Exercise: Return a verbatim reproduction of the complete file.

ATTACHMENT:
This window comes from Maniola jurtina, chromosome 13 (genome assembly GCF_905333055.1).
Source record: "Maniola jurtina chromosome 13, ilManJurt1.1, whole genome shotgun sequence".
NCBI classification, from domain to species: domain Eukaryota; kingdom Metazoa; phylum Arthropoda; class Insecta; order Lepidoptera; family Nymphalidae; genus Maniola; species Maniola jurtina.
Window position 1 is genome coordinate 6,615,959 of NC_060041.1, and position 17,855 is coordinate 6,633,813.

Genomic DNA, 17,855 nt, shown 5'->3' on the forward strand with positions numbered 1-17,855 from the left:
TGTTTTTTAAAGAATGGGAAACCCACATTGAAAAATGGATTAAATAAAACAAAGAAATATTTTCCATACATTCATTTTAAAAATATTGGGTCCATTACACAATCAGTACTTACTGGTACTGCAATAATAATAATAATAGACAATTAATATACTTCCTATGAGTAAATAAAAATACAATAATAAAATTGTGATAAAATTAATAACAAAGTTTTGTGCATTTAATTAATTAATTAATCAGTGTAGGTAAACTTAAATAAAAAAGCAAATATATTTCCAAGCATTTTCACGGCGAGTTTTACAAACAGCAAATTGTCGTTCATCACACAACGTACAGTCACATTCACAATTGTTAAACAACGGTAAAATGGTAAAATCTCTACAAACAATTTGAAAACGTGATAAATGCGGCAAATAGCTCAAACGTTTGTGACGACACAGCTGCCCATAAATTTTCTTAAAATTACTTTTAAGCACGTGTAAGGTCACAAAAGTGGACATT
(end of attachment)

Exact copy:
This window comes from Maniola jurtina, chromosome 13 (genome assembly GCF_905333055.1).
Source record: "Maniola jurtina chromosome 13, ilManJurt1.1, whole genome shotgun sequence".
NCBI classification, from domain to species: domain Eukaryota; kingdom Metazoa; phylum Arthropoda; class Insecta; order Lepidoptera; family Nymphalidae; genus Maniola; species Maniola jurtina.
Window position 1 is genome coordinate 6,615,959 of NC_060041.1, and position 17,855 is coordinate 6,633,813.

Genomic DNA, 17,855 nt, shown 5'->3' on the forward strand with positions numbered 1-17,855 from the left:
TGTTTTTTAAAGAATGGGAAACCCACATTGAAAAATGGATTAAATAAAACAAAGAAATATTTTCCATACATTCATTTTAAAAATATTGGGTCCATTACACAATCAGTACTTACTGGTACTGCAATAATAATAATAATAGACAATTAATATACTTCCTATGAGTAAATAAAAATACAATAATAAAATTGTGATAAAATTAATAACAAAGTTTTGTGCATTTAATTAATTAATTAATCAGTGTAGGTAAACTTAAATAAAAAAGCAAATATATTTCCAAGCATTTTCACGGCGAGTTTTACAAACAGCAAATTGTCGTTCATCACACAACGTACAGTCACATTCACAATTGTTAAACAACGGTAAAATGGTAAAATCTCTACAAACAATTTGAAAACGTGATAAATGCGGCAAATAGCTCAAACGTTTGTGACGACACAGCTGCCCATAAATTTTCTTAAAATTACTTTTAAGCACGTGTAAGGTCACAAAAGTGGACATT